September 13, 2016
How to overcome the stagnation in the Czech renewable energy sector? Ending the government’s crusade against renewable support schemes would be a good starting point, writes Karel Polanecky from Bankwatch’s member group Hnuti Duha, Friends of the Earth Czech Republic.
cross-posted from the Bankwatch blog
Power production from renewable energy sources in the Czech Republic stagnates since 2013 – the year when the support system based on feed-in tariffs was removed without any replacement. No single wind power plant was built in 2015 and only a negligible number of solar photovoltaic systems were installed on Czech roofs during the last months. While the Czech Republic reaches its (very low) EU 2020 renewable energy target in advance, the actual trend with regards to the transition to a low-carbon economy is negative.
Recently I discussed the possibility of revitalising the renewable energy sector with Dirk Vansintjan, chairman of Ecopower, a successful cooperative in Belgium that has 48,000 members and owns 13 wind turbines with an installed capacity of 23,2 MW. Dirk’s reaction to my description of the market conditions for renewables in the Czech Republic was simple and clear:
“We wouldn’t build any wind turbine under these conditions. And nobody would.”
Like in Belgium and the Czech Republic, wind power needs support schemes if external costs are not included in the price of energy produced from coal and lignite.
The first step to overcome the stagnation in the renewable energy sector in the Czech Republic must be the re-establishment of operational support for wind power plants, at least those owned by municipalities and citizens. Several mayors in the Czech Republic are considering investing into a municipality owned wind power plant, yet the last one was connected to the grid in 2009. A modern wind turbine with 3 MW of installed capacity costs around EUR 3.9 million. Such a large investment can only be approved by a municipality assembly when a reasonable rate of return can be expected. No wonder then that the last municipality-owned wind power plant was connected to the grid in 2009 even though several mayors in the Czech Republic are considering investing into one.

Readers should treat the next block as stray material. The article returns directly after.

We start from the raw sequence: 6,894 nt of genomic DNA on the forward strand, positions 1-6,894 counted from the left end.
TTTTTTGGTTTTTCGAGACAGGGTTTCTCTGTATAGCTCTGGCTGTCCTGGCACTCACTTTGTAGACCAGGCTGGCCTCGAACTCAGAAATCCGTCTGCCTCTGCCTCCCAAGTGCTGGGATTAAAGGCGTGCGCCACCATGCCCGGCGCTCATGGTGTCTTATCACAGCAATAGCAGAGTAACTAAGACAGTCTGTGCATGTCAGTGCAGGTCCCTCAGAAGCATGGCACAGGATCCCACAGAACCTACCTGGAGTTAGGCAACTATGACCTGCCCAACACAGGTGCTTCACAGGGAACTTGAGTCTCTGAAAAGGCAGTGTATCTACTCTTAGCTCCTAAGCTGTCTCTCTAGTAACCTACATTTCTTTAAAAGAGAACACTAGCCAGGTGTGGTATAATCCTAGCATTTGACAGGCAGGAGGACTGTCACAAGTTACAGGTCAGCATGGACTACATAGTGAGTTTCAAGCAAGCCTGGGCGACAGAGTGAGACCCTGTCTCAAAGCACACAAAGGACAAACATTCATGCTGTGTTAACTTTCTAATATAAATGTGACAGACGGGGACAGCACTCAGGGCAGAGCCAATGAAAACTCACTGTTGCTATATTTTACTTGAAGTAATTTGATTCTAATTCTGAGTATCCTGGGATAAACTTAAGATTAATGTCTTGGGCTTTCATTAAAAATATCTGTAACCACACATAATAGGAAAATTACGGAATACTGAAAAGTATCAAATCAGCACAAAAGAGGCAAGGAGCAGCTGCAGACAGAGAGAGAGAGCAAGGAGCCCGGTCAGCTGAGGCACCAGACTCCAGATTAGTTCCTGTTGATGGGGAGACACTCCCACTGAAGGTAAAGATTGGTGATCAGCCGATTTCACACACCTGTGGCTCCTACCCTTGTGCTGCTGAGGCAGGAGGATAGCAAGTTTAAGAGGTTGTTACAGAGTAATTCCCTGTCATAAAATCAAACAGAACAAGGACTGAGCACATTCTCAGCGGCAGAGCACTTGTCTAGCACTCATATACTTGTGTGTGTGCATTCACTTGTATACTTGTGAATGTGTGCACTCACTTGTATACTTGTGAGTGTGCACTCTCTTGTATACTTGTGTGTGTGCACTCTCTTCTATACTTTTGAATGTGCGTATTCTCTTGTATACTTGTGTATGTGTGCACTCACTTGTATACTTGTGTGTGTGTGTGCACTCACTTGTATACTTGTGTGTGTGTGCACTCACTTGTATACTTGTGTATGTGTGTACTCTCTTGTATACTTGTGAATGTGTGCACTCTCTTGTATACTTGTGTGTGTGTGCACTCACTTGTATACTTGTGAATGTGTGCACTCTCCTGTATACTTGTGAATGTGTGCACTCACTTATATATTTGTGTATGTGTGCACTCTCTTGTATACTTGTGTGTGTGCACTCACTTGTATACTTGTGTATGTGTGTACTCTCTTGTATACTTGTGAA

Considering its technical potential, roof solar photovoltaic is the second most important aspect for the renewable sector. The main obstacle for its development in the Czech Republic is an unclear set of conditions by the Energy Regulatory Office (ERO). The situation is so dire, that it isn’t possible to calculate the recovery of an investment into a new solar PV system. A proposal by ERO from January 2016 would have meant advantages for large-scale energy consumers while placing increasing costs on small consumers. A campaign led by Hnuti Duha, a Bankwatch member group in the Czech Republic, resulted in massive protests against and the withdrawal of the proposal.
Almost undeterred, the ERO office chief recently declared that they will establish an extra charge for owners of photovoltaic installations – a fixed payment, independent of the amount of electricity produced. She promised the charge won’t be high enough that owners of PV installations would have to disconnect from the grid. But for the transition to a low-carbon economy, such a promise is almost ironic. The important question is whether, with the new charge in place, it would be economically viable to install a new solar PV system. Representatives of solar PV companies should be consulted in this decision. While grid costs incurred by PV owners should be covered by them, their investments shouldn’t be disqualified even before their economic viability is being calculated.
To recover the green power sector in the Czech Republic, a lot needs to be done, most importantly the set-up of non-discriminatory conditions for renewable energy producers.
* Image by flickr user lpk 90901 – CC BY-NC-ND 2.0Bankwatch